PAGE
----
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Principal Judge Bamwine tips on solving case backlog

PJ Bamwine speaking at a function recently. (PHOTO/File)

KAMPALA – The Principal Judge, Dr Yorokamu Bamwine, has urged court users to really embrace mediation to resolve conflicts.

Presiding over court users meeting at the Civil Division in Kampala on Tuesday, Dr Bamwine said mediation would reduce case backlog in the courts and quickly easy to justice.

The Principal Judge also urged the Judicial officers need to embrace the habit of starting a case and finishing it instead of accumulating several partially heard matters.

According to the Division’s Deputy Registrar, HW Sarah Langa, such meetings promote accountability and improve the performance by courts and all actors within the justice chain.

The Principal Judge commended the Court for continually holding such meetings where causes of case backlog, prevention, and the best practices of its elimination are discussed as a family. .

He called upon the Uganda Law Society to assist the Judiciary in calling for such interactions.

The Head of the Division, Justice Dr. Bashaija, said the Division’s workload as at June 24 stood at 4,235 cases while the backlog was 1,389 cases.

In his brief to the Principal Judge, Dr Bashaija pointed out that Mediation at the Court has not been embraced by parties. “…Since October 2017 to date, 592 Mediation cases have failed while 80 were settled” adding that many people have not understood its benefits and therefore the need to continually sensitise the public on Mediation.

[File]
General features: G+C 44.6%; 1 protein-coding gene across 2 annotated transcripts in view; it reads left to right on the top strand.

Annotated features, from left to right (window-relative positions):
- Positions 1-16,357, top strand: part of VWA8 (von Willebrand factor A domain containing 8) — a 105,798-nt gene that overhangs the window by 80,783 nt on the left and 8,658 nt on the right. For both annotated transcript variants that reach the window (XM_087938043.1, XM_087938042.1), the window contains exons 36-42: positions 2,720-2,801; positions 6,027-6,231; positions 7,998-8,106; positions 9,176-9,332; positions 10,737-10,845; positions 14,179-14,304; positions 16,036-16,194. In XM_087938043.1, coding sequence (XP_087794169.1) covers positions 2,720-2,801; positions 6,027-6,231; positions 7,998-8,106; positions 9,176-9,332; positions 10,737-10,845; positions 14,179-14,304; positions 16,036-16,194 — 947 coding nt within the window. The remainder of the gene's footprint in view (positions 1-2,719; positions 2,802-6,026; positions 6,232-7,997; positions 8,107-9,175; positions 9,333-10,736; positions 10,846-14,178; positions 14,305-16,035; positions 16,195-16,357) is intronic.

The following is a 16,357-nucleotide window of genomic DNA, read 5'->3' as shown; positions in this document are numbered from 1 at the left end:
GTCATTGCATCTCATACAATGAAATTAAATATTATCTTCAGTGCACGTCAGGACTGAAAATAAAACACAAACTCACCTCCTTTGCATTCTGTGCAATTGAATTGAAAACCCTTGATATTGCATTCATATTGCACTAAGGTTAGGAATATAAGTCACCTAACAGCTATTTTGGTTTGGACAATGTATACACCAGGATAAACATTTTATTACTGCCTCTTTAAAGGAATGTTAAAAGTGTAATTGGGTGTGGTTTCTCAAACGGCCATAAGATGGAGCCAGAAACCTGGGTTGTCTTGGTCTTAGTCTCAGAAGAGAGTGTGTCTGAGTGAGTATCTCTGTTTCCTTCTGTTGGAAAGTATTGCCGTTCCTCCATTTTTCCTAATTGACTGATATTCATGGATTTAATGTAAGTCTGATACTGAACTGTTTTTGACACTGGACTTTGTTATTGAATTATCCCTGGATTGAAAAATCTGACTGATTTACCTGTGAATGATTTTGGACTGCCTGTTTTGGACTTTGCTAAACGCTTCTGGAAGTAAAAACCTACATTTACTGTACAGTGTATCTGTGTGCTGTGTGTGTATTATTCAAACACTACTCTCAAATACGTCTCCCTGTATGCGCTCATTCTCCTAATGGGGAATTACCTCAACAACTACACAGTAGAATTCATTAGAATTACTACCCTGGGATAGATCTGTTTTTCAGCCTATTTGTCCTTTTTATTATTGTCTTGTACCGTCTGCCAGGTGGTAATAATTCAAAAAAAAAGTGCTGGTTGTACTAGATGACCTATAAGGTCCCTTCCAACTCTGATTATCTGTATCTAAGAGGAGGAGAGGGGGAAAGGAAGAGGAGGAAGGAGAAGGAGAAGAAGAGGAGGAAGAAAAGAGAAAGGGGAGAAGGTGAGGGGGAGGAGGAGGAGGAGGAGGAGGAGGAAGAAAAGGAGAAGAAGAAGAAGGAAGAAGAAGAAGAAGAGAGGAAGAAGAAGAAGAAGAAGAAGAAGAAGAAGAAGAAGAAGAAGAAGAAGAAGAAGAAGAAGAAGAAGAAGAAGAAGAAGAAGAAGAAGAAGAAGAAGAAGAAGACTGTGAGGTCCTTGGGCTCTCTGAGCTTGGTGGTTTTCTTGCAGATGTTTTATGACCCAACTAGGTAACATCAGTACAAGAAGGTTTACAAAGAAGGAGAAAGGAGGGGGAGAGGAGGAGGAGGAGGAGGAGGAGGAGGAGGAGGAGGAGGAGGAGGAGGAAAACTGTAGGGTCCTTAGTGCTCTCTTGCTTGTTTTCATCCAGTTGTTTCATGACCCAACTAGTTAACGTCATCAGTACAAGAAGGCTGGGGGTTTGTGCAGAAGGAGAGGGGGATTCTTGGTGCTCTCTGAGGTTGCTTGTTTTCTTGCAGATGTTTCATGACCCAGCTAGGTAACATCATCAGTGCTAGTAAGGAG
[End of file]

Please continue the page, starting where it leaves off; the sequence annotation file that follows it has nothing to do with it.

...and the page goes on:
In terms of innovations to improve access to justice, the Head of Division said they have embraced e-submission, set up a breastfeeding room and created a WhatsApp forum for advocates to improve communication.

In spite of the innovations, it was pointed out that the Civil Division still had some challenges such as poor time management, the huge workload for Judges, late filing, filing suits without Mediation summaries among others.

The advocates thanked the Principal Judge and the Civil Division for such opportunities to interact with them and hear out their grievances.

They appealed that such practices should continue.

The courtroom was filled to capacity with Judges; Dr. Andrew Bashaija, Lydia Mugambe and Musa Ssekana in attendance.

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